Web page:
There’s a common assumption about music that major is happy and minor is sad. In today’s lesson we look at what this statement really means and perhaps more importantly, we examine how much of it is true and where it…
Cadences are where the harmony, rhythm, melody and other musical aspects come together to produce a sense of arrival in the music. The arrival can be a dramatic moment, a simple end of phrase and anything in between. Whether big or small, the cadence is a sense that the music reached its destination.
To add bar lines, count the note values (aka. time values) and organize them into bars according to the given time signature. When counting a rhythm always double check the details such as any dotted notes, rests, tied notes and triplets.
The short answer is simply “practice”. Just like anything else, the more you do it the better you become. That’s just how our brains and bodies work. But of course, there is more and it’s the combination of several musical activities and exercises working together.
Traditionally, composers stuck to 2 ways of naming a piece of music. The first is by describing an element of the music itself such as its form and key (for example, ‘Sonata in A major’). The second is by an extramusical suggestion of a mood, an inspiration, a dedication, and so on.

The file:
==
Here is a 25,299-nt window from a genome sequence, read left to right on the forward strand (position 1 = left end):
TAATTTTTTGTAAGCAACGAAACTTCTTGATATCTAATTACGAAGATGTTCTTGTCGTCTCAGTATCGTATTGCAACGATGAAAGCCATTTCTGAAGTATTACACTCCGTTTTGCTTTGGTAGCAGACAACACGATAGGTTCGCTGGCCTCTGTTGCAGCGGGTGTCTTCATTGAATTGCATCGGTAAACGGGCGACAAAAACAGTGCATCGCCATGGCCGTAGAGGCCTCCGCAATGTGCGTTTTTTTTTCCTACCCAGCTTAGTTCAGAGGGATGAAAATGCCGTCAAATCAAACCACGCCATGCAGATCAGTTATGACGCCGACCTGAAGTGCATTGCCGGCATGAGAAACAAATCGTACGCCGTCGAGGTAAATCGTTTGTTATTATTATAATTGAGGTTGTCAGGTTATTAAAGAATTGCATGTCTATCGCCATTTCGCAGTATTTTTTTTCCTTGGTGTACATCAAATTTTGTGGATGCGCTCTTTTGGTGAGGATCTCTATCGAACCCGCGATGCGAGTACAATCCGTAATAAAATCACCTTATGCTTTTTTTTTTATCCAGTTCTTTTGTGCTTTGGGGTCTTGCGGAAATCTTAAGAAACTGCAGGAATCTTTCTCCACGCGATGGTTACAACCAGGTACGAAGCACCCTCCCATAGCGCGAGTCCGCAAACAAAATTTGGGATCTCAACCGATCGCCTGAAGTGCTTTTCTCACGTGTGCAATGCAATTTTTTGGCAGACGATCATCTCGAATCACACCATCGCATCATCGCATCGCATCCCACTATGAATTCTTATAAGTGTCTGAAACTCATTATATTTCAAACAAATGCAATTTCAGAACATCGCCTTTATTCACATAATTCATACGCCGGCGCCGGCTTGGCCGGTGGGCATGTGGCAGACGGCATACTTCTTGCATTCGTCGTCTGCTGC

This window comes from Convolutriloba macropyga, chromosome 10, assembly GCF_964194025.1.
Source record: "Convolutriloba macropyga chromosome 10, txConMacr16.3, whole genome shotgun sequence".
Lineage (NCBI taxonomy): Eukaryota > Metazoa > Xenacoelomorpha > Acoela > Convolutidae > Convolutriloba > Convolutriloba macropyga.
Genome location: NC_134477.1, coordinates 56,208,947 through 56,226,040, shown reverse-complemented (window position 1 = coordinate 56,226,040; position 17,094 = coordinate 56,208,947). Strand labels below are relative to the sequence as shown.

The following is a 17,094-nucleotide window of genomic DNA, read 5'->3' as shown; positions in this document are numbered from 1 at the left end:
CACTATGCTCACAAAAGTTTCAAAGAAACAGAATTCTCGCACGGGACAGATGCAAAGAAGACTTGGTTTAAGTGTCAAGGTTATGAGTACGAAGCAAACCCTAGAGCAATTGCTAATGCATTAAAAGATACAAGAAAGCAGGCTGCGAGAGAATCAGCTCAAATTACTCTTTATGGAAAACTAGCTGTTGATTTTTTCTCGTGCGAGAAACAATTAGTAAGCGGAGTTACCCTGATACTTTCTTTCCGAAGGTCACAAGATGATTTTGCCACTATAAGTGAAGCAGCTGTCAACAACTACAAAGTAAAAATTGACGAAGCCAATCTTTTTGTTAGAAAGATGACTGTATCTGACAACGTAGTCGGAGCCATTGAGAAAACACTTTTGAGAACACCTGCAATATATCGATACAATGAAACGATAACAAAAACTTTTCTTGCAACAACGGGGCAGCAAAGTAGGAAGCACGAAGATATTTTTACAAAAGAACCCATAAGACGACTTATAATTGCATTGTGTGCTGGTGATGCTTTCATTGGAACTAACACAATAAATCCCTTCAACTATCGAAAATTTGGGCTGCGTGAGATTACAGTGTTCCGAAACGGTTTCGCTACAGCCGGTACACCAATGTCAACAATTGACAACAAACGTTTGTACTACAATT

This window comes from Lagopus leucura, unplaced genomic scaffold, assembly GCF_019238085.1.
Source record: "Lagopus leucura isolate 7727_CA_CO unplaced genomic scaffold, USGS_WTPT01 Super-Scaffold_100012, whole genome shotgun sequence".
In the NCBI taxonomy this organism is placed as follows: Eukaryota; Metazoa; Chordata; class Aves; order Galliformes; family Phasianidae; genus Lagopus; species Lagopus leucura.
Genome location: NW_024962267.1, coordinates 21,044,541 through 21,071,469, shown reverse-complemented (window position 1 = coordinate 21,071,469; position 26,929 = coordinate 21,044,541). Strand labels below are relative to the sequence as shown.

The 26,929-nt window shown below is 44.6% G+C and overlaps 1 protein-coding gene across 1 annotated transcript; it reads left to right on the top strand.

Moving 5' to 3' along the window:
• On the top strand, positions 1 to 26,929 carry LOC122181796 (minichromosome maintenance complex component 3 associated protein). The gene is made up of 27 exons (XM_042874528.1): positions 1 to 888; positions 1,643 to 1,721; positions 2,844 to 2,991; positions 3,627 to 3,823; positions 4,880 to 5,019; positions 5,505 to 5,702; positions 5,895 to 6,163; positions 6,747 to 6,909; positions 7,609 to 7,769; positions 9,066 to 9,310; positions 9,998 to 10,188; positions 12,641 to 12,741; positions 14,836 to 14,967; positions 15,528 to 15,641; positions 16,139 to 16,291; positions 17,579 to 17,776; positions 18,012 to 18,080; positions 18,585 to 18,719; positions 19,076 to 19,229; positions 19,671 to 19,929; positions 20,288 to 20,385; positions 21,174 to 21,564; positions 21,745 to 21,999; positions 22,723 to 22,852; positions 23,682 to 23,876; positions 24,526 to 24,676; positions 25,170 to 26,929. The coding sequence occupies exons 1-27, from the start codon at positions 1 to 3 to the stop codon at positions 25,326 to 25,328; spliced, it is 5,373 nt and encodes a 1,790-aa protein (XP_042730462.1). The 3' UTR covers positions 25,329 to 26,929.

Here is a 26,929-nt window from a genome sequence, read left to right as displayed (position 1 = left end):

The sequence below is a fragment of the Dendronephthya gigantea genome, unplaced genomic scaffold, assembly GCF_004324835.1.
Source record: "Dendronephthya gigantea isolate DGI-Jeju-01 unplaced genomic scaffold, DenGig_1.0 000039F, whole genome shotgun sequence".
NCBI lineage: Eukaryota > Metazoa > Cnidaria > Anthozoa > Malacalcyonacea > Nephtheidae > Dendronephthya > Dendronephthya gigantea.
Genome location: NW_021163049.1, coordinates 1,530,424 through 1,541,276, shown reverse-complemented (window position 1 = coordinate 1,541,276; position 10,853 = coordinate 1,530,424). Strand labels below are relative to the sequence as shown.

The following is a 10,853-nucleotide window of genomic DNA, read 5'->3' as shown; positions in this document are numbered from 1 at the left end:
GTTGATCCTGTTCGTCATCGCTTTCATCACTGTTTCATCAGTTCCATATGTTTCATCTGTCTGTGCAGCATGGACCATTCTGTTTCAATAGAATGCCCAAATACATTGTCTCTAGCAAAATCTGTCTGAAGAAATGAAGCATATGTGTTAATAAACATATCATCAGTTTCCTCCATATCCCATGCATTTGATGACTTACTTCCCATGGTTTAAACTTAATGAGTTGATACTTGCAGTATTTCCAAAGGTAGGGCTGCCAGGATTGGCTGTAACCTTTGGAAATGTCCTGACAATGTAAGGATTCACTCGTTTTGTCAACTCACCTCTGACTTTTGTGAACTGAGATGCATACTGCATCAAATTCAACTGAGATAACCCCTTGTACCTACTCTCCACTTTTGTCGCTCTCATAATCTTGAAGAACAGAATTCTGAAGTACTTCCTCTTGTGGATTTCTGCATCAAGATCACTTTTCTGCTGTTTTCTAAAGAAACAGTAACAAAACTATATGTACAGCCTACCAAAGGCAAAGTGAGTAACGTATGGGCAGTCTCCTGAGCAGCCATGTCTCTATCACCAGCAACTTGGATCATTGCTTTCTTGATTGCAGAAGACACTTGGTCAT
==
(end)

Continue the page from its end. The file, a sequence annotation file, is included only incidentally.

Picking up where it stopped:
Harmonic rhythm is the rate at which chords change. It is the duration of the chords within a chord progression.
In today’s lesson we’re looking at Bach’s Invention no. 1, the first out of a collection of 15 written in 1720. We’ll be looking at the full piece: the subject, the motifs, the rhythm, the harmony and the structure because there is so much to learn!
The riff is a short and catchy melodic idea and it recurs so often that it gives character and structure to a song. The hook is any part of a song that is meant to grab the listener’s attention. The hook is also catchy but it doesn’t recur as often so that it makes a greater impact when it turns up.